Feeling a little anxious about getting back to work as a new ostomate? Of course! Who wouldn’t? While you’re likely not the first in your profession to have an ostomy, knowing that probably doesn’t make things easier for you, and it certainly doesn’t mean your coworkers and bosses understand what you’re going through.
Before your surgery, you will inevitably have to tell your employer that you need some time off. Whether you keep it vague (e.g., general health issues) or let them know specifically that you’ll be undergoing ostomy surgery is up to you. Either way, you can still talk to your boss about the possibility of flexible work arrangements to help you ease your way back into the swing of things once you’re ready. They may be open to you working part-time for a couple weeks or even remotely from home if it’s conducive to your line of work. In any case, preparing for your return to work a few weeks ahead of time will help calm at least some of your anxiety.
No matter which industry you’re in, take into consideration some of these ways to get ready for your return to work.
Figure Out Your Pre-Work Routine
Assess how much time you need to get ready for work. This will likely be a little longer than pre-surgery. Before your first day back, make sure you’ve done a few timed practice runs. Once you get your routine down, add another 15-30 minutes as a buffer. You want to make sure you won’t be late in the case of a leak or other accidents where you need to do an appliance or clothes change before heading out.
Start Planning Your Days as If You Were at Work
If you typically eat lunch at 12:30 p.m. when at work, start doing that at home, too. This will allow you to monitor your stoma and determine its most active times so you know when to empty your pouch. On the same note, get to know which foods cause gas or gurgles so you can avoid them on work days if that’s something you’re self-conscious about. Some people find it beneficial to keep a food journal to help pinpoint the main culprits.
If you’re returning to a previous job, think about the facilities available to you and what your typical day is like. Do you have easy access to restrooms and can you change your clothes there if necessary? Do you have daily meetings at a set time? If yes, consider emptying your pouch just prior in case the meeting runs long. If you wear a uniform, try it on again before your first day back. You may have lost weight since surgery or find you need more room around your stoma area.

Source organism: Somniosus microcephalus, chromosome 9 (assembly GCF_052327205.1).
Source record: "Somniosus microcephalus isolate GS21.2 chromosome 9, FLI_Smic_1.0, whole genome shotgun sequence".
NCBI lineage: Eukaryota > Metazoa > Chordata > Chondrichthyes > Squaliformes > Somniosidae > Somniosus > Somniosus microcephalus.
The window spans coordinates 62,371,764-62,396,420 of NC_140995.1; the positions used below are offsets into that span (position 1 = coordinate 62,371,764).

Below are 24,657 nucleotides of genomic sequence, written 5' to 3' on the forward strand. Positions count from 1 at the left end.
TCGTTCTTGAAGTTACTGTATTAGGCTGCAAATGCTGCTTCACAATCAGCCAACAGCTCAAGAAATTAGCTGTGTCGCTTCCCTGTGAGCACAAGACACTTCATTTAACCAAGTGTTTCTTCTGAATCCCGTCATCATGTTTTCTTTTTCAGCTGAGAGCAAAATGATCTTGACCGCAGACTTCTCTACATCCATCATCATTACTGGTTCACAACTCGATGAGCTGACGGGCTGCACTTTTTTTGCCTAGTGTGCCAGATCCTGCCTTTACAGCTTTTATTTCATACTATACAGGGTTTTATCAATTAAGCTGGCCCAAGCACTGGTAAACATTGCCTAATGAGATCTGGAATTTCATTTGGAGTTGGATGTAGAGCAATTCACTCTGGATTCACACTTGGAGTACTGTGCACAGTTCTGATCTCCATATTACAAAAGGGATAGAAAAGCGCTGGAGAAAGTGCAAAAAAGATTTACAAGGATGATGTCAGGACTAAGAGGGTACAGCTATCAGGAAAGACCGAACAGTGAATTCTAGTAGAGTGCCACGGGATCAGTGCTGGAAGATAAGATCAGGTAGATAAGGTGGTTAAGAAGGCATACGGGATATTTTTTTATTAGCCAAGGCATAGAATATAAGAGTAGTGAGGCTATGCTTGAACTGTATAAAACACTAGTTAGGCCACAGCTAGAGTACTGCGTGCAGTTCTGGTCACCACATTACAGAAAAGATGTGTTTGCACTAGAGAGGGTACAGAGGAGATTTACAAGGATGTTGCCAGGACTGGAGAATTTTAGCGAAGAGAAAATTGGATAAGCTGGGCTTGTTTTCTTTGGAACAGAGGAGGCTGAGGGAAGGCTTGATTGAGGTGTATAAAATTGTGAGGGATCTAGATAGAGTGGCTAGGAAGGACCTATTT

Pack an Emergency Bag
Get yourself a small duffle bag or backpack and fill it with some essentials including:
- A change of clothes or extra uniform
- A few backup appliances in case you need to do a full change while at work
- Any products you use such as stoma powder, wipes, pastes, etc.
- If you’re worried about odors, throw in an air freshener, body spray, or something like Poo-Pourri.
- A stain stick
- A few plastic bags for wet or soiled clothes or to dispose of a pouch discreetly
Decide How You Want to Explain Your Leave of Absence to Coworkers
Although it would be great to avoid the conversation altogether, there will be some curious colleagues who have no shame about interrogating you on your private life. Anticipate possible questions, and decide how you want to answer them. Some people are fine with revealing the fact that they had ostomy surgery, but if you’d rather not go public, you can simply let inquisitors know that you were dealing with some personal or health issues, but would rather not go into detail.
Physical Labor Jobs
If your job is physically demanding, using an ostomy belt may help support your pouch while you bend, twist, reach, and lift things. Of course, let your doctor know what your physical job requirements are and get approval before heading back to work. Strenuous activities before your body has fully healed can result in a hernia and even more time away from work, so go slow and gradually work your way back to pre-surgery levels.
Know Your Rights
If you experience discrimination or unfair treatment at work because of your ostomy, know that you are protected under the Americans with Disabilities Act. If discussing the matter with your boss or filing a complaint with your HR department doesn’t resolve the issue, the United Ostomy Associations of America may be able to help you navigate laws and recommend next steps.
Celebrate Your Return to Work!
You’ve been through a lot. Returning to work is a victory worth recognizing and a big step toward getting back to life as usual. Whether you choose to celebrate with friends or family or simply by patting yourself on the back, it is important to acknowledge your resilience and capacity to adapt to new situations. Be proud!
Comfort Medical can ensure you have all the ostomy supplies you need before returning to work. Give us a call at 1-844-700-7013 to get set up!